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November 10, 2017 Blog 1 min read

Jobless claims rise to 239,000, four-week average remains at 40-year low.

Line Graph to illustrate History of Jobless Claims.

Initial claims for Americans applying for first-time unemployment insurance rose to 239,000 for the week ended November 4, exceeding expectations for 232,000.

 

The four-week moving average of jobless claims declined 1,250 to 231,250, remaining near the 40-year low mark. Initial claims remain well below 300,000, a level generally associated with a healthy labor market.

 

This morning’s release also marks the 140th consecutive week that jobless claims have fallen below 300,000 – the such longest streak since 1970, when the labor market was considerably smaller. When taken with the near record-low unemployment, solid job creation, and abundant job openings, it’s clear that employers focused on retaining workers as the war for talent heats up.

           

The number of job openings continues to rise as employers are facing a growing mismatch in available jobs and qualified candidates to fill them. Further, as the labor market tightens, not only are layoffs exceptionally low, but employers will be forced to compete more aggressively to attract and retain skilled workers.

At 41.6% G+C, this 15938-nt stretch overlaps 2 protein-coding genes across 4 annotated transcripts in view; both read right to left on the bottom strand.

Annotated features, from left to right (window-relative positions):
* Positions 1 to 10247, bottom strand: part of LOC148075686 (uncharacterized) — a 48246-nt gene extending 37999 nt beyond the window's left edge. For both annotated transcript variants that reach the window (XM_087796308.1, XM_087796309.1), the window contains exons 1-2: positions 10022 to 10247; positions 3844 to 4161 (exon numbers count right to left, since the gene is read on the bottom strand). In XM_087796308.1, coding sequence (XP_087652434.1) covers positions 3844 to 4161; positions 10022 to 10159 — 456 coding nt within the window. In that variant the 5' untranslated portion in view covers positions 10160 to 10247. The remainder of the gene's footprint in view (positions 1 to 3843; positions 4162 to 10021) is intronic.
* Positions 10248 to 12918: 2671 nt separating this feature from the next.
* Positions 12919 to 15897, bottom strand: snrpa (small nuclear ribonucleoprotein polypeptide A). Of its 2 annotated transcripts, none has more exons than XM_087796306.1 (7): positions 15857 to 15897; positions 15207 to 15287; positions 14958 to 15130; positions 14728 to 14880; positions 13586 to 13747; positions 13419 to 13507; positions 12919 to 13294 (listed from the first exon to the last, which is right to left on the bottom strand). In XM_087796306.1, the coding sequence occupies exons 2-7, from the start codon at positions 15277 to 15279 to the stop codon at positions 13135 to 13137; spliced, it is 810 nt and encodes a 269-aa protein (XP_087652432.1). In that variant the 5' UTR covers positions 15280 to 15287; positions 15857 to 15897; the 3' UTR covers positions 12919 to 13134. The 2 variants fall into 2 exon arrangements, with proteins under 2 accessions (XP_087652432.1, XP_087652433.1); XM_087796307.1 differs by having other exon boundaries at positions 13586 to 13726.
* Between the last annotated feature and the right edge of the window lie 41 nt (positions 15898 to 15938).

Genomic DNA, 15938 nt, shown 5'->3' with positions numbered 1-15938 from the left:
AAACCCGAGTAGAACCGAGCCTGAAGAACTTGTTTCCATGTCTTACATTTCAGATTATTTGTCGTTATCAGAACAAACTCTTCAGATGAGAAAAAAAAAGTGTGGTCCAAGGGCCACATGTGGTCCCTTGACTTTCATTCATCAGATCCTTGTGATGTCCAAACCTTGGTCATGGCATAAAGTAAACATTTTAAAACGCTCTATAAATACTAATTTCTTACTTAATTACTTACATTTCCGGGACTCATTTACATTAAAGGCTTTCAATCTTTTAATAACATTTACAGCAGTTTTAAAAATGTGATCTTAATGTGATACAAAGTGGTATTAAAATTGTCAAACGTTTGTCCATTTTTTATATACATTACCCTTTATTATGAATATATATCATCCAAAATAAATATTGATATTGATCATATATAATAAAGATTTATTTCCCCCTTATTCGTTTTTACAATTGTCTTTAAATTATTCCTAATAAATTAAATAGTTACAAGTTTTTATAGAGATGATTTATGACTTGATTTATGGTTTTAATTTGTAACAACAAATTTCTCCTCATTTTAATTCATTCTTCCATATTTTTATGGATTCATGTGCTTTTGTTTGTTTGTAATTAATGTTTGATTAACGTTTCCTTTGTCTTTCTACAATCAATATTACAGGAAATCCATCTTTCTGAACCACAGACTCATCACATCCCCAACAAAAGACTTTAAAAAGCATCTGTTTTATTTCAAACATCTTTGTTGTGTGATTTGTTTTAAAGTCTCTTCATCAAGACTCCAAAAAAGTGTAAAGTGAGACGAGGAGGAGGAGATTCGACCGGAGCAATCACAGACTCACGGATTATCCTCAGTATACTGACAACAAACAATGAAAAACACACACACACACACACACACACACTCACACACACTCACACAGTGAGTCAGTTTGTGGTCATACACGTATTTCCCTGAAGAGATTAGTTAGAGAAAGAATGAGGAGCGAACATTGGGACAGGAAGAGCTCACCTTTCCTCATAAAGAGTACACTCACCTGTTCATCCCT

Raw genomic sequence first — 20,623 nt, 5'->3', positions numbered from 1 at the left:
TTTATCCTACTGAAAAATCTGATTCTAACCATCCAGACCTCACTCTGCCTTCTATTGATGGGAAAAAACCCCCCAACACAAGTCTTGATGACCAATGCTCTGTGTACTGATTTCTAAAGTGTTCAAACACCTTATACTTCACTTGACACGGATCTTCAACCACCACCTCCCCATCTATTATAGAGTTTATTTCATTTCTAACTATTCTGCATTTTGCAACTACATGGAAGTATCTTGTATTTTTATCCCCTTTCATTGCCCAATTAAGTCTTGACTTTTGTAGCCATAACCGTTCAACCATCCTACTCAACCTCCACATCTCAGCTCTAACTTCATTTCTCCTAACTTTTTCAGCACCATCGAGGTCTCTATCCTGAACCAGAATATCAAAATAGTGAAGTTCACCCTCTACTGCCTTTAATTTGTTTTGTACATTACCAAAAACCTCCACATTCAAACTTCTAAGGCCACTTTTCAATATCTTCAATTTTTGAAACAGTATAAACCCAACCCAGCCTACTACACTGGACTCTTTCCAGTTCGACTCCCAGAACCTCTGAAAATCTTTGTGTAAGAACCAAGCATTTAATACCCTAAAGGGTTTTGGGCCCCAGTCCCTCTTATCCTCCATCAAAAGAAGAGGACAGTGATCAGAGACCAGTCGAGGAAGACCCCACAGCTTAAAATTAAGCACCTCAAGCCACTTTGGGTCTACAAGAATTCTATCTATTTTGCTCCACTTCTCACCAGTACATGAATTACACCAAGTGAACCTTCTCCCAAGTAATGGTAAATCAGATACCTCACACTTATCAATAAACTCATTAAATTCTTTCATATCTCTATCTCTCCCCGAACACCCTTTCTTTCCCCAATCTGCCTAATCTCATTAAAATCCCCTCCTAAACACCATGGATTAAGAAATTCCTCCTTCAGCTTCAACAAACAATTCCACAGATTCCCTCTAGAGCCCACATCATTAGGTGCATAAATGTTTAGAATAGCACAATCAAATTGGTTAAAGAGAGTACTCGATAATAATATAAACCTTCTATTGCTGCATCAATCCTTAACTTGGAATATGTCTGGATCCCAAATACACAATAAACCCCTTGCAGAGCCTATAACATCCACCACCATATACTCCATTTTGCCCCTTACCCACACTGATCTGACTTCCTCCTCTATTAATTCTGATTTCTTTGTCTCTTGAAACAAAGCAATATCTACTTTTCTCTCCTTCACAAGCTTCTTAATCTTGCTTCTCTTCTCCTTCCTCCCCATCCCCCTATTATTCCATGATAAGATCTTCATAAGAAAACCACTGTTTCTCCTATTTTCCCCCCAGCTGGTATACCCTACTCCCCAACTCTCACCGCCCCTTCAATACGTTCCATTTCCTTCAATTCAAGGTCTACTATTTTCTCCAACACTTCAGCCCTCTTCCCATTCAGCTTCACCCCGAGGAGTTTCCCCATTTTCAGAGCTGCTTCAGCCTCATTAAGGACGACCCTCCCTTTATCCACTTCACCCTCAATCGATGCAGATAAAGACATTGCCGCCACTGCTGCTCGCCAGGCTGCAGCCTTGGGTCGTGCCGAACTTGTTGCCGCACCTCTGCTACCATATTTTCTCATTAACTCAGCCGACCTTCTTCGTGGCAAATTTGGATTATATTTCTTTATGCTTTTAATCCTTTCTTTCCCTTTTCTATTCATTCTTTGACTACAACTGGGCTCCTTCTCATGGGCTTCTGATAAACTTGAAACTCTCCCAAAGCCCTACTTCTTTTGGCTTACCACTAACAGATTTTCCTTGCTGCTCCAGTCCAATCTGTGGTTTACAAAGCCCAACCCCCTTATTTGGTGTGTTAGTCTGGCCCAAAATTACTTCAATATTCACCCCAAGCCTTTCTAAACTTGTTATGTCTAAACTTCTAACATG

As we move into the last two months of 2017, with an increasingly tight jobs market and above-trend economic growth, the overwhelming expectation is that policymakers will raise rates one more time this year at the December FOMC meeting. Following the October meeting, Fed Chair Janet Yellen sent a clear message once more rate increase is on the table before year end, and investors took note. The market is currently pricing in a near 100% probability of one last hike to close out 2017.

 

The bottom line is that very little has changed: the economy is on a solid growth path, labor market conditions remain strong, and a competitive labor market is a positive for not only job seekers, but is also supportive of household financial conditions and confidence, helping to reinforce a virtuous cycle for the consumer sector.

 

 

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